Arbor is an open-source chat collaboration system that thinks a little differently about conversations. Arbor captures more of the context of messages than traditional chat, allowing you and your peers to communicate more clearly with less effort.
An arbor is an artificial structure that supports the growth of climbing vines in a garden. Arbor is an artificial structure for chat that helps conversation flourish.
Arbor messages track what you were responding to when you wrote them. Every message explicitly has a
parent message that it is a response to. This allows Arbor to visualize the relationships between messages for its users in a way that other chat systems cannot. This makes your conversation history into a tree instead of a list.
If you think about it, most things you say in a conversation are a response to what someone else just said. Arbor simply captures that information and uses it to help you make sense of very large conversations. Ever get confused when many people respond to a message at around the same time? Arbor makes that situation coherent.
Note the flow of the conversation on the left and how it appears that Bob is saying he's looking to see if Alice squashed her commits. She then replies and says yes, she would love his feedback. Then Bob says that feedback is not always necessary and Charlie chimes in with a seemingly random reply at the bottom. Compare that to the view on the right where each message is a reply to another and it's much clearer that there are actually 4 conversations going on simultaneously: Bob looking at Alice's PR, Charlie asking if her commits were squashed, Alice confirming that they were, and Bob saying that squashing commits is not always necessary. Without the context parents and children provide, it's much more difficult to determine how a conversation actually played out.
If you're technically inclined, you may be interested in the more technical overview, which digs a lot deeper into the parts of Arbor and how they work.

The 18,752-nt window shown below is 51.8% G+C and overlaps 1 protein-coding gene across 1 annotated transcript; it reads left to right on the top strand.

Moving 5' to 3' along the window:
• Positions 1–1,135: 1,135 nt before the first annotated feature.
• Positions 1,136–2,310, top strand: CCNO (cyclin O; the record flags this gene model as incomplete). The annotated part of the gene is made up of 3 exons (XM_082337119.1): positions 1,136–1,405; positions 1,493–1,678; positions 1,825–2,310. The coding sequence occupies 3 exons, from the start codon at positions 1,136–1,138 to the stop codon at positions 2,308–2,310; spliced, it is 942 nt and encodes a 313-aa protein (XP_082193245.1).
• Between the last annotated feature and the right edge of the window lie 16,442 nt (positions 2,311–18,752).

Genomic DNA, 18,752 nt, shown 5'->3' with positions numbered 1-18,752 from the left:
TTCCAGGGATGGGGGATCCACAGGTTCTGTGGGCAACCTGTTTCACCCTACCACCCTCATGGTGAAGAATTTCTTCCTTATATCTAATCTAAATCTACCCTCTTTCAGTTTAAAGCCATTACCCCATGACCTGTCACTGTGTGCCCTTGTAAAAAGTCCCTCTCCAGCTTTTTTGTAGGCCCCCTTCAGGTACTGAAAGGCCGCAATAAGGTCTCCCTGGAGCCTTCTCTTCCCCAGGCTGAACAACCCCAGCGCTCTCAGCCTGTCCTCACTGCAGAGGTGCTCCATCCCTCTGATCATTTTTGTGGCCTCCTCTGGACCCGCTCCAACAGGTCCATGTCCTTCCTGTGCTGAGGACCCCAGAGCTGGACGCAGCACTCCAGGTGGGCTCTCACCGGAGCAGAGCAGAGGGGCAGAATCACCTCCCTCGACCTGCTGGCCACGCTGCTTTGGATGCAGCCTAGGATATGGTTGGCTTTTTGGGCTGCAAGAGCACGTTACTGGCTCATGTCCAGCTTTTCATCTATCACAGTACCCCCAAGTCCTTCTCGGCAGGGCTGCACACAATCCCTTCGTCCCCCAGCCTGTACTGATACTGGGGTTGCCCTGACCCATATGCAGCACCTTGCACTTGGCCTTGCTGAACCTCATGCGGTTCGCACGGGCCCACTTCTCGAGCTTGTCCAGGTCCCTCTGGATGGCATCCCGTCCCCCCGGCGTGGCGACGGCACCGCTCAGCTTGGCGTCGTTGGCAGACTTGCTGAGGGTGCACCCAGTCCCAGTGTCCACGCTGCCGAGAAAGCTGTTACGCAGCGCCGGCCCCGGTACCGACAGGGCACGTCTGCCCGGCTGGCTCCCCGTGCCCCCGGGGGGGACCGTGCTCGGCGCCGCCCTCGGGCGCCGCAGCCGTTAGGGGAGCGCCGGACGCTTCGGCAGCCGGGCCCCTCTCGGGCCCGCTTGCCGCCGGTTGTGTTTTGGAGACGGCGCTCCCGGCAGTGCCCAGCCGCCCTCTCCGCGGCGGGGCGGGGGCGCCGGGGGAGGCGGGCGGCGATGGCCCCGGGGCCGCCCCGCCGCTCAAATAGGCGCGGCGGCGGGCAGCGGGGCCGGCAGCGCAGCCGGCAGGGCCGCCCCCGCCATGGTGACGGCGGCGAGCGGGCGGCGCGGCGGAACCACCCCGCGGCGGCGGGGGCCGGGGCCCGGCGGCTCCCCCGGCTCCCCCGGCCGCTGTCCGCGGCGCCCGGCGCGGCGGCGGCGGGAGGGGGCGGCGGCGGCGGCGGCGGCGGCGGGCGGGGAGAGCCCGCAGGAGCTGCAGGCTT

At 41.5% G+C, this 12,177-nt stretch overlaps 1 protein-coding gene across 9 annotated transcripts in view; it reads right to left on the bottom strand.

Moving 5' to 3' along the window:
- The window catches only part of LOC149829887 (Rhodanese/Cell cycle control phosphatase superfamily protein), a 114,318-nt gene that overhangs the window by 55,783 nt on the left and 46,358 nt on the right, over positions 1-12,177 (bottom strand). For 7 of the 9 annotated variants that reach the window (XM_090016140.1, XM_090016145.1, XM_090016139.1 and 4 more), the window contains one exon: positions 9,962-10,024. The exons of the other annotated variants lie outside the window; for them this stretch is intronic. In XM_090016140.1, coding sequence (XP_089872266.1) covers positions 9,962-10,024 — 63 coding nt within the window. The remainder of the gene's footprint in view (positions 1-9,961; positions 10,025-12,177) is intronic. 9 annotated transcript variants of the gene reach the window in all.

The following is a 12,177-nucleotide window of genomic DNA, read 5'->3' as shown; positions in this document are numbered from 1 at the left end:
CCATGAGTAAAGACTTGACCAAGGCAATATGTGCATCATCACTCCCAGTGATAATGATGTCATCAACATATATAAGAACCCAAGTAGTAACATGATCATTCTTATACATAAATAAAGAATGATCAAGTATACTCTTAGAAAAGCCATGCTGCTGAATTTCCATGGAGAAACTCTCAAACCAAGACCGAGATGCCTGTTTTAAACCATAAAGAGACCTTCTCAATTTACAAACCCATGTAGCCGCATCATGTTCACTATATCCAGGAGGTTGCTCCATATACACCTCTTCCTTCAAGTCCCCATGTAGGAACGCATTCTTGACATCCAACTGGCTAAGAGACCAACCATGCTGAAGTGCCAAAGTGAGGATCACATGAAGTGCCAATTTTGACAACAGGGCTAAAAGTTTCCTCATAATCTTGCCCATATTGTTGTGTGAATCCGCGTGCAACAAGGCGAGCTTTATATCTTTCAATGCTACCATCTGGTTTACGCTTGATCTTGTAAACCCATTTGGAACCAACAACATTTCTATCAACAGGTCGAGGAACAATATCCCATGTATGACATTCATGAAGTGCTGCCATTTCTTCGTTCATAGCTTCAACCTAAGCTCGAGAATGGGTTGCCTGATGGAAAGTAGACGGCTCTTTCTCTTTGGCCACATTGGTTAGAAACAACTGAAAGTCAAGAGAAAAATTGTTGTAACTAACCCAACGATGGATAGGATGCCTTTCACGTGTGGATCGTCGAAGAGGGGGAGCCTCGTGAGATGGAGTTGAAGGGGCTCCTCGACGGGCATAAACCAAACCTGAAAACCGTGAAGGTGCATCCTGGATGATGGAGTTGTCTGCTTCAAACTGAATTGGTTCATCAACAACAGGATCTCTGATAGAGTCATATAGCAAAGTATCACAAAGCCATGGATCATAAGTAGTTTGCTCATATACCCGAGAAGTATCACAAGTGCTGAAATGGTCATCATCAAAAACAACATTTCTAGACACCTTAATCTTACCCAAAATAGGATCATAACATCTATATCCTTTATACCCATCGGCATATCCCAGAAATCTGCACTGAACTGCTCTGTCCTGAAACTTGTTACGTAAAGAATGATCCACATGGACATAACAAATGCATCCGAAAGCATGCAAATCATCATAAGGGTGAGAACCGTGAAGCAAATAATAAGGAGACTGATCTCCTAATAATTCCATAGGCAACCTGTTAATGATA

Check out our getting started guide to take Arbor for a test drive!
Arbor started in February 2018 as a wacky idea. We implemented a proof-of-concept system that embodies chat as a tree over the course of the next ten months, and we were really pleased by the results. However, this system had some serious flaws due to its proof-of-concept nature. It had no security, and no good way to build security. We've started over, but this time we're building something serious. It takes a lot of work to build a secure communication platform from the ground up, so it's slow going.
For the new implementation, we have:
If you'd like to keep up with what's going on in Arbor or to help us build it, you can:
Come to our weekly Sync meeting! We meet every other Thursday (except some US holidays) at 7pm (Eastern US Time) on Big Blue Button. We get together to talk about project status and to give people a chance to ask questions. We're always happy to chat with new people! Check our mailing list to see whether it's an on or off week.
Join our mailing list
Subscribe,it will open an email client with a new message. Send literally anything to that email address and you'll be subscribed to the mailing list.
Check out our open issues if you'd like to help out, report bugs, or request features.
Who do we need?
The inspiration for the logo was a sketch by Katerina Waldon. Chris Waldon hacked together the current one in Inkscape.
When the project started, we didn't know sourcehut existed. We really like some of the ideas behind sourcehut, and we're trying it out for the time being as a possible permanent home for the project. We will try to mirror all of our code back to GitHub to make it all easy to find though.
Sure; there are hundreds of other applications that do chat, and many of them are very good tools. Arbor's goal isn't to replace them all, but to demonstrate that there are other interesting ways to build chat.
commit 34dece6c77833c5fba2dad338d9fb0360876aeef Author: Amolith <email@example.com> Date: 2020-06-30T11:22:25-04:00 add new diagrams and update docs I added the new diagrams and updated the docs to include them along with an explanation of what's going on for the simpler overview. I included the graphml files so they can be imported and edited/improve later on but I don't know how they'll work in other programs; I created them in yEd: yworks.com/products/yed The dark diagrams have transparent backgrounds so they should be suitable for any shade and the light diagrams are simply white. SVGs are including for editing colors and exporting at various sizes.